As of Monday (13th December), Government has once again advised that people work from home where possible as the UK braces for the more transmissible Omicron variant of Covid 19. Hopefully less footfall in our busy city centres and work spaces will be enough to quell yet another wave of coronavirus and save Christmas plans for everyone who was hoping for a more ‘normal’ festive period.
What this means for places of work, particularly large commercial offices, is that yet again they are faced with low occupancy and with it, an enhanced risk of Legionnaire’s disease. For most of these establishments, the Christmas break meant closure for a week or so anyway, but now this empty period has been abruptly extended and who knows what will happen in the New Year.
Why do empty buildings mean increased legionella risk?
Water systems, including potable water and water used for heating and cooling, are designed to be used, specified for a particular application based on occupancy. Legionnaire’s disease is spread by the inhalation of water droplets containing Legionella bacteria, so particular care must focus on hot and cold-water outlets, wet air conditioning plant and cooling towers.
Without people using these water systems, flushing water through pipes and taps, stagnation occurs, creating the ideal environment for Legionella and other bacteria to thrive.
What should you do if you’re building is going to be empty?
According to the Health & Safety Executive (HSE), operations should be reviewed, and plans made in advance of a period of shutdown. In the case of the lockdowns we have experienced over the past two years, including this most recent advisory one, this has not always been possible, however.
If you do know that your water systems are going to be unused for a significant period of time (7 days or more), then you need to make sure you have a flushing programme in place or a suitable maintenance programme in place to ensure that systems stay clean and ready to use when the workplaces open back up again. It is advisable to speak with your water consultant or legionella contractor to discuss your concerns.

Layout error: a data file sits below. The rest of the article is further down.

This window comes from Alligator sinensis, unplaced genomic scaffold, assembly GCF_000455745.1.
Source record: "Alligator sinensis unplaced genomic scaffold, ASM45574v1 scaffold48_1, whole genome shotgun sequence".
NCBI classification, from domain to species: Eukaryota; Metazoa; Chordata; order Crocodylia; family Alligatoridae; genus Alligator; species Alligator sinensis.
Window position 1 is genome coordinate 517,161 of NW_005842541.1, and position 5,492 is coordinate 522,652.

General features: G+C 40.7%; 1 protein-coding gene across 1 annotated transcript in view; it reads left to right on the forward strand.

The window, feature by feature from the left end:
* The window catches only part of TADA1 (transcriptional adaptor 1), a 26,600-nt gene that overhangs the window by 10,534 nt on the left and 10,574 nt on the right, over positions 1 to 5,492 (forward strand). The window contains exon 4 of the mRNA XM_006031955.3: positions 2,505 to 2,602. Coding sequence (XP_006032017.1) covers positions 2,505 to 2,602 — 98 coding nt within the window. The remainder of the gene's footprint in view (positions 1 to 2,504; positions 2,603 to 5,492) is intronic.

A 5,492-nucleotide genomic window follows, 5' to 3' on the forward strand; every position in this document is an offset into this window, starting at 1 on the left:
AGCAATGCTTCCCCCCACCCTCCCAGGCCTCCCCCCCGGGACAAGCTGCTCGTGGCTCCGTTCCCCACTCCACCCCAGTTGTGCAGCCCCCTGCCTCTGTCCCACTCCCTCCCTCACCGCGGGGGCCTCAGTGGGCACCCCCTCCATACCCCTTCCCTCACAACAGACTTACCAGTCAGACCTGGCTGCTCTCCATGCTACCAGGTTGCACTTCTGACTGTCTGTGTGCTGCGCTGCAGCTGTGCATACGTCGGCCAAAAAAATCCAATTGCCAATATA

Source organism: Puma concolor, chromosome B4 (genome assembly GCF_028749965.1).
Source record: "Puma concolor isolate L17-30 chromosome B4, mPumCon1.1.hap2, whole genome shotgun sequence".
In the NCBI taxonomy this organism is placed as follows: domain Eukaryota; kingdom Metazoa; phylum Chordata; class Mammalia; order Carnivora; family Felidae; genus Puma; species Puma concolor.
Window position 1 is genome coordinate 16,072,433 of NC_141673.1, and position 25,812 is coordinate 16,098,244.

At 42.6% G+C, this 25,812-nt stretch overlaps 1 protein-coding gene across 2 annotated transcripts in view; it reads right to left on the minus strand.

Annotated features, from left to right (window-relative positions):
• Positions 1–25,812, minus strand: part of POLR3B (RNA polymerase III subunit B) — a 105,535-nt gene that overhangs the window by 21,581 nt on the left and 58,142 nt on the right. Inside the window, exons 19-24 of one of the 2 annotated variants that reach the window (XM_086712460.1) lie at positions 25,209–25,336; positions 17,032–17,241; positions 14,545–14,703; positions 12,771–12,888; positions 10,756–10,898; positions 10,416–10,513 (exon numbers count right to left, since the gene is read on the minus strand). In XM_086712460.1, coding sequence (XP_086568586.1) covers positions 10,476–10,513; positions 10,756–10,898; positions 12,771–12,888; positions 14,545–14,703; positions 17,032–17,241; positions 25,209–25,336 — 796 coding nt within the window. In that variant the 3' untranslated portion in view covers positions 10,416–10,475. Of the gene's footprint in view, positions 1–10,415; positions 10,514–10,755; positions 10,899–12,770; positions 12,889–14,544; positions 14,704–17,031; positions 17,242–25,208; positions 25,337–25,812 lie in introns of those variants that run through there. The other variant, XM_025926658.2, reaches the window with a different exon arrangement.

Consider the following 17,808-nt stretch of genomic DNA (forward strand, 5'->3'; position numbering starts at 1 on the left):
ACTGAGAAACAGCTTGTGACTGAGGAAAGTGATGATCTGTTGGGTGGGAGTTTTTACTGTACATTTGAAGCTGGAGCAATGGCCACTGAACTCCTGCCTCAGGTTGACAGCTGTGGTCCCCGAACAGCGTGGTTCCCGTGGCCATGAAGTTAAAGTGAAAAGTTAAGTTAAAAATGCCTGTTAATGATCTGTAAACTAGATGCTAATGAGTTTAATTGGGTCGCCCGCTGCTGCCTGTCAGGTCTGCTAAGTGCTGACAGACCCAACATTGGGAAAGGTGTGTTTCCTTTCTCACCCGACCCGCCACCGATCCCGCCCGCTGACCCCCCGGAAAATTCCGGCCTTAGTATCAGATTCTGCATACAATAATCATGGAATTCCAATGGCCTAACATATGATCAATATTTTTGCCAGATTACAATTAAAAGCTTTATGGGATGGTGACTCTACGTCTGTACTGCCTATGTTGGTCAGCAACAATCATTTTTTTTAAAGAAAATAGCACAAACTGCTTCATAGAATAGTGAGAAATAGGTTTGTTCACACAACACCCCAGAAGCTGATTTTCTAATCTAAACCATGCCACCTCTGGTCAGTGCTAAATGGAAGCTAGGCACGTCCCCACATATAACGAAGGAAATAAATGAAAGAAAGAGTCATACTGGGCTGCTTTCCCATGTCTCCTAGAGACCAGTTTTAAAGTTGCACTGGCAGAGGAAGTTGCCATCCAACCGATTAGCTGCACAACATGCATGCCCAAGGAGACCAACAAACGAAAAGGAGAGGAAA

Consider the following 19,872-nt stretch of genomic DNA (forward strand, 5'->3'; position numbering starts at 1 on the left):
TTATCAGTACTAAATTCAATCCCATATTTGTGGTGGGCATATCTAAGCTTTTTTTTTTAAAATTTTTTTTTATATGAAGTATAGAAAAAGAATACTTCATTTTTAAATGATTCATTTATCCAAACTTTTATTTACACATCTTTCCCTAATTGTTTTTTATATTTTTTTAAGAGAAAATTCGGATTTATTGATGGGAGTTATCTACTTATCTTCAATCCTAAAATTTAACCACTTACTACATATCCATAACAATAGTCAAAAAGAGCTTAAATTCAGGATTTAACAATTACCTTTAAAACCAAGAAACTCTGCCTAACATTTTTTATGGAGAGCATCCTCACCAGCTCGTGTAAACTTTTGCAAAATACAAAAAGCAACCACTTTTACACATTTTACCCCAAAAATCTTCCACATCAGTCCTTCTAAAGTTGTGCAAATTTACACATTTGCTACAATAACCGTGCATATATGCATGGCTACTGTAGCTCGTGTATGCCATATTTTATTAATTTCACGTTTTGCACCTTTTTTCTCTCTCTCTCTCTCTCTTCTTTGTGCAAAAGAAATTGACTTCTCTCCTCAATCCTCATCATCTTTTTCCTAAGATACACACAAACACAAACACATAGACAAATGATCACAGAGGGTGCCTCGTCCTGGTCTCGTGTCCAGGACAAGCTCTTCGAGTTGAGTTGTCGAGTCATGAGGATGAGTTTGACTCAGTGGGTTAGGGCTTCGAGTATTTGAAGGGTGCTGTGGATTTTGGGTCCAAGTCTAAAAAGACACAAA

A supplementary risk assessment in accordance with ACoP L8 should be carried out, based on the specifics of your building. This should include the temporary measures that are required to maintain a healthy water system, based on the reduced capacity and be focused on potential areas of risk such as aerosol generation that could expose stagnant water particles to the building users on their return to the office.
Stopping the operation of large water-based plant, such as cooling towers and evaporative condensers, can lead to particular risk, as these systems contain large volumes of water and during operation can expose a large number of people to aerosols. You should consult with your water treatment supplier regarding safe shut down and start up procedures.
Steps to prevent legionella in unoccupied buildings:
- Stop stagnant water: Think about locations where water collects and is unmoving, such as tanks and tap outlets which will only be used during normal building use.
- Increase testing regimes: If the period of in-occupancy is significant, consider ramping up water testing activities.
- Flush underused water outlets regularly.
- Turn off water heaters and store water at less than 20˚C. Legionella bacteria thrive in warm water between 20˚C and 45˚C.
- Consider water sampling if control procedures as mentioned above have not been fulfilled
- Disinfect water systems prior to reoccupation if considered necessary.
When offices are reopened, a legionella risk assessment must be completed again to ensure that the new building occupation levels have not affected the risk. If we are put in a position where full occupancy is not an option, then consideration should be given to the water systems that will remain unused in relation to further control measures that may be required.
Need help keeping your buildings legionella free?